How Will Federal Interest Rates Affect my Student Loans?

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Lately, we've seen lots of conversations in the media about the expected Federal Reserve interest rate increase. Nobody is sure when it is going to happen or how quickly it will go up, but experts seem to agree that interest rates will increase soon.

How will this affect my student loan interest rate?

To many of us, it won’t. If you already have a federal student loan or your private student loan has a fixed-interest rate, then this rate hike will have no effect on your interest rate. In a fixed interest loan, your interest rate is set. Your rate cannot be changed by your bank or the government, no matter what happens to interest rates in general.

If, however, your loan is from a private lender, then it is quite possible that you have a variable rate loan. If this is the case, then your interest rate is determined by market interest rates. This would mean that a change in global interest rates could increase or decrease the amount that you owe. Unfortunately, interest rates are so low at the moment that they’re more likely to rise than fall.

What is the “market interest rate” and how does it relate to my interest rate?

Variable rates, also called floating or adjustable rates, are normally tied to a reference rate, also called a benchmark rate. Arguably the most influential benchmark for commercial loans is LIBOR, the London Interbank Offered Rate, which is the industry standard for student loans. Normally, variable commercial loans, such as student loans, are calculated by adding percentage points to the benchmark rate. Therefore, as the benchmark goes up or down, so too does the interest rate on your variable student loan.

What is the Fed?

While the Fed does not have any direct control over LIBOR, it is able to influence any benchmark rate. But in order to understand how the Fed does this, it is important to understand exactly what the Fed is.

The Federal Reserve System is the central banking system of the United States. It is tasked with helping the United States government regulate the economy by deciding U.S. monetary policy. This means that it has the power to manipulate the supply of money in circulation, in this case the dollar, in order to promote economic growth, fuel employment, and control inflation. Recently, it has also taken on the responsibility of regulating the banking industry and ensuring that America’s financial system remains stable.

In 2008, the Fed attempted to stimulate economic growth by increasing the supply of money in the U.S. economy, a policy called quantitative easing. It did this by printing money and buying Treasury bonds and mortgage-backed securities – essentially pumping more money into the economy. Interest rates can be thought of as the price of money and are subject to the same forces of supply and demand as any price. Therefore, when the Fed created more money, this drove down the price of money, i.e. decreased interest rates. This promoted borrowing and discouraged saving, therefore encouraging economic growth. Now that the economy is doing well, the Fed would like to increase interest rates again, because low interest rates can lead to risky bubbles and inflation. The first thing the Fed did was to stop its policy of quantitative easing, but this will only have an effect in the long term.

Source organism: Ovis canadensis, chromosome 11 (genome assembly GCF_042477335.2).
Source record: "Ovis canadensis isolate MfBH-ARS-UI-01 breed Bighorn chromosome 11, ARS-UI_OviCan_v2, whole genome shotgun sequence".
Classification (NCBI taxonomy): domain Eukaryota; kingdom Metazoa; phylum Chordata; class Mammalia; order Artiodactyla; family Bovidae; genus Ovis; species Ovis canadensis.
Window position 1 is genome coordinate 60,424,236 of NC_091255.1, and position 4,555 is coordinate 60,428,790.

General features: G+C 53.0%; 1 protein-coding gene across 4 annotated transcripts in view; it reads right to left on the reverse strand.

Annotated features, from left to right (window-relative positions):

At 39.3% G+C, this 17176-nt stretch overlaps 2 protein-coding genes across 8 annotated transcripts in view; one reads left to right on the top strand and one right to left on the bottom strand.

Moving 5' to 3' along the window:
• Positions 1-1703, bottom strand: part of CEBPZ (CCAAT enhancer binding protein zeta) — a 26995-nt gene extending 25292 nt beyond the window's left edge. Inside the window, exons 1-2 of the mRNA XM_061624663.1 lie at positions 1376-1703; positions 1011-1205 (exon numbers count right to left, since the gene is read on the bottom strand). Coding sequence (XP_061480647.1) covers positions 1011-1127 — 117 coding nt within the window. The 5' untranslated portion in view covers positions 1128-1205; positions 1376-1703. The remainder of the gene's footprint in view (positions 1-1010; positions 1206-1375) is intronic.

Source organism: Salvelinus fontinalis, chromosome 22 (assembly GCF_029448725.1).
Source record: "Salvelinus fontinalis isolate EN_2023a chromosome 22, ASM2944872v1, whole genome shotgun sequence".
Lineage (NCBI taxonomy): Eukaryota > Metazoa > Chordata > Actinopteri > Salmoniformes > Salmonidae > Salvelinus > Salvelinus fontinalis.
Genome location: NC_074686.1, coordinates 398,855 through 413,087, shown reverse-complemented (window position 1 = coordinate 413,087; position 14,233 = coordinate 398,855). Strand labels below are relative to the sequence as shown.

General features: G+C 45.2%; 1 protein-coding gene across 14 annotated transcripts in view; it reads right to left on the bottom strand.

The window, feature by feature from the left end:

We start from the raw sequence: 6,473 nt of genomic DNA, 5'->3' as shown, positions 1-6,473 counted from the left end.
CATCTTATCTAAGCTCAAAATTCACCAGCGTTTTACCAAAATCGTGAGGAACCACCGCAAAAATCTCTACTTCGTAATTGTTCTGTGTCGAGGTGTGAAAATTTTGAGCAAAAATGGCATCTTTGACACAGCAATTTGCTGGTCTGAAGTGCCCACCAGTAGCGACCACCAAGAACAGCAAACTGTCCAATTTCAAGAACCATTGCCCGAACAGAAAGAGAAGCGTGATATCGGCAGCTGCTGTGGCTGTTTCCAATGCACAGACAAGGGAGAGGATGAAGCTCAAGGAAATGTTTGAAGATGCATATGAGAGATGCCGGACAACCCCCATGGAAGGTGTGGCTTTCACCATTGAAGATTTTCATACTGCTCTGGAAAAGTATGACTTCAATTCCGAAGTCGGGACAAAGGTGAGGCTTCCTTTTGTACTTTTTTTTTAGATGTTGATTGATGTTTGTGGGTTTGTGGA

In order to influence short-term interest rates, the Fed’s main tool is the federal funds rate. By U.S. law, banks are required to leave a percentage of their reserves with the Fed overnight. The federal funds rate is the rate at which banks borrow from each other overnight from these reserves. Why do banks need to borrow from each other? Because they lend out money to people like you and me, in credit cards, mortgages, student loans, etc., and get it back when people deposit money. Sometimes, these balances do not add up, and they need to borrow small amounts of cash from these federal funds to cover their short-term costs. The Fed has complete control over the rate at which banks can do this. By controlling the federal funds rate, the Fed has the power to raise or lower the costs of borrowing for these big banks and in doing so, can manipulate their interest rates.

But how does this affect LIBOR?

Now, the Fed isn’t the only place that banks borrow from; they can borrow from each other. Large banks can also turn to foreign banks with large U.S. dollar reserves, also called eurodollars. LIBOR is the average amount that large banks say that other large banks would charge them for these eurodollar loans. Hence, when the federal funds rate changes, LIBOR is quick to follow, because eurodollars are essentially a replacement for federal funds. If the prices diverge too much, as they did in 2008, then the forces of supply and demand quickly mean the two interest rates converge. Therefore, when the Fed finally does decide to increase interest rates, your variable interest rate will quickly follow.

The good news is that the Fed is likely to increase rates at a very slow pace. In 1994 Federal rates increased several times in that year, ending with a massive 75 point hike. This took consumers and banks completely by surprise. This time, however, the Fed is expected to move slowly, and have been giving plenty of warning. Although we cannot be sure how much interest rates will increase by, we can be fairly confident that it will happen gradually.

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